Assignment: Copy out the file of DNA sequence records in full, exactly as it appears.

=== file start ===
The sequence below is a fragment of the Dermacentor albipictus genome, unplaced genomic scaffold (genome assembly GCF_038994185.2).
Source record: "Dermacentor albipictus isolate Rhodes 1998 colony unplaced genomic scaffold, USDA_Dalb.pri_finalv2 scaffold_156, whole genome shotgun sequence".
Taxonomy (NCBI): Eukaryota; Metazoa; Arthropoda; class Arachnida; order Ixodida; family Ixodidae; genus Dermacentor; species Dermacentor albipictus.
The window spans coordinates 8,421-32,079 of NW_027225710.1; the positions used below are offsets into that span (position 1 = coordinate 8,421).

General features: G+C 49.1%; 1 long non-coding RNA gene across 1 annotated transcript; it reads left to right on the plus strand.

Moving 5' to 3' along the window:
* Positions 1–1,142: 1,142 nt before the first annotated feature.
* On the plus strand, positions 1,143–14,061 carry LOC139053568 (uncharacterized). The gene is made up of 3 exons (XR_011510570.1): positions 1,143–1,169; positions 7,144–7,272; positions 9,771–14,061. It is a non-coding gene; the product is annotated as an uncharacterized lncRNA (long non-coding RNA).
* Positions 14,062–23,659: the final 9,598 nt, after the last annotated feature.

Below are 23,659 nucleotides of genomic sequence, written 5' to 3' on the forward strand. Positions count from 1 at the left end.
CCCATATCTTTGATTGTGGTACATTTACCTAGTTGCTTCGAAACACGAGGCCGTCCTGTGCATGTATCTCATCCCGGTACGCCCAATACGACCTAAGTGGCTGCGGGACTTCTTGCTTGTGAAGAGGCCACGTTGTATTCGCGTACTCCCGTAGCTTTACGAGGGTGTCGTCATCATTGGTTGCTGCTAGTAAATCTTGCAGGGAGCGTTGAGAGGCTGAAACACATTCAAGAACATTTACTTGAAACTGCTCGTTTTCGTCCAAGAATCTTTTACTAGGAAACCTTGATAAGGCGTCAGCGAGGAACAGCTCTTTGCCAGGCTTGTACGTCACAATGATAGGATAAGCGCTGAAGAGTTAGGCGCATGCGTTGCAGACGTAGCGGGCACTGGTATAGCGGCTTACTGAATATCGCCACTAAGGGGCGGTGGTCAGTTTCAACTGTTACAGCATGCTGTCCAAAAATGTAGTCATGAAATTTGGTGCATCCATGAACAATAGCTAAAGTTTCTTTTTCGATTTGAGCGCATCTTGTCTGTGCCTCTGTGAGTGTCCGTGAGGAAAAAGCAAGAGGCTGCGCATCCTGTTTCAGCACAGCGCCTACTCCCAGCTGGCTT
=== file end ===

The sequence below is a fragment of the Dermacentor albipictus genome, unplaced genomic scaffold (genome assembly GCF_038994185.2).
Source record: "Dermacentor albipictus isolate Rhodes 1998 colony unplaced genomic scaffold, USDA_Dalb.pri_finalv2 scaffold_156, whole genome shotgun sequence".
Taxonomy (NCBI): Eukaryota; Metazoa; Arthropoda; class Arachnida; order Ixodida; family Ixodidae; genus Dermacentor; species Dermacentor albipictus.
The window spans coordinates 8,421-32,079 of NW_027225710.1; the positions used below are offsets into that span (position 1 = coordinate 8,421).

General features: G+C 49.1%; 1 long non-coding RNA gene across 1 annotated transcript; it reads left to right on the plus strand.

Moving 5' to 3' along the window:
* Positions 1–1,142: 1,142 nt before the first annotated feature.
* On the plus strand, positions 1,143–14,061 carry LOC139053568 (uncharacterized). The gene is made up of 3 exons (XR_011510570.1): positions 1,143–1,169; positions 7,144–7,272; positions 9,771–14,061. It is a non-coding gene; the product is annotated as an uncharacterized lncRNA (long non-coding RNA).
* Positions 14,062–23,659: the final 9,598 nt, after the last annotated feature.

Below are 23,659 nucleotides of genomic sequence, written 5' to 3' on the forward strand. Positions count from 1 at the left end.
CCCATATCTTTGATTGTGGTACATTTACCTAGTTGCTTCGAAACACGAGGCCGTCCTGTGCATGTATCTCATCCCGGTACGCCCAATACGACCTAAGTGGCTGCGGGACTTCTTGCTTGTGAAGAGGCCACGTTGTATTCGCGTACTCCCGTAGCTTTACGAGGGTGTCGTCATCATTGGTTGCTGCTAGTAAATCTTGCAGGGAGCGTTGAGAGGCTGAAACACATTCAAGAACATTTACTTGAAACTGCTCGTTTTCGTCCAAGAATCTTTTACTAGGAAACCTTGATAAGGCGTCAGCGAGGAACAGCTCTTTGCCAGGCTTGTACGTCACAATGATAGGATAAGCGCTGAAGAGTTAGGCGCATGCGTTGCAGACGTAGCGGGCACTGGTATAGCGGCTTACTGAATATCGCCACTAAGGGGCGGTGGTCAGTTTCAACTGTTACAGCATGCTGTCCAAAAATGTAGTCATGAAATTTGGTGCATCCATGAACAATAGCTAAAGTTTCTTTTTCGATTTGAGCGCATCTTGTCTGTGCCTCTGTGAGTGTCCGTGAGGAAAAAGCAAGAGGCTGCGCATCCTGTTTCAGCACAGCGCCTACTCCCAGCTGGCTT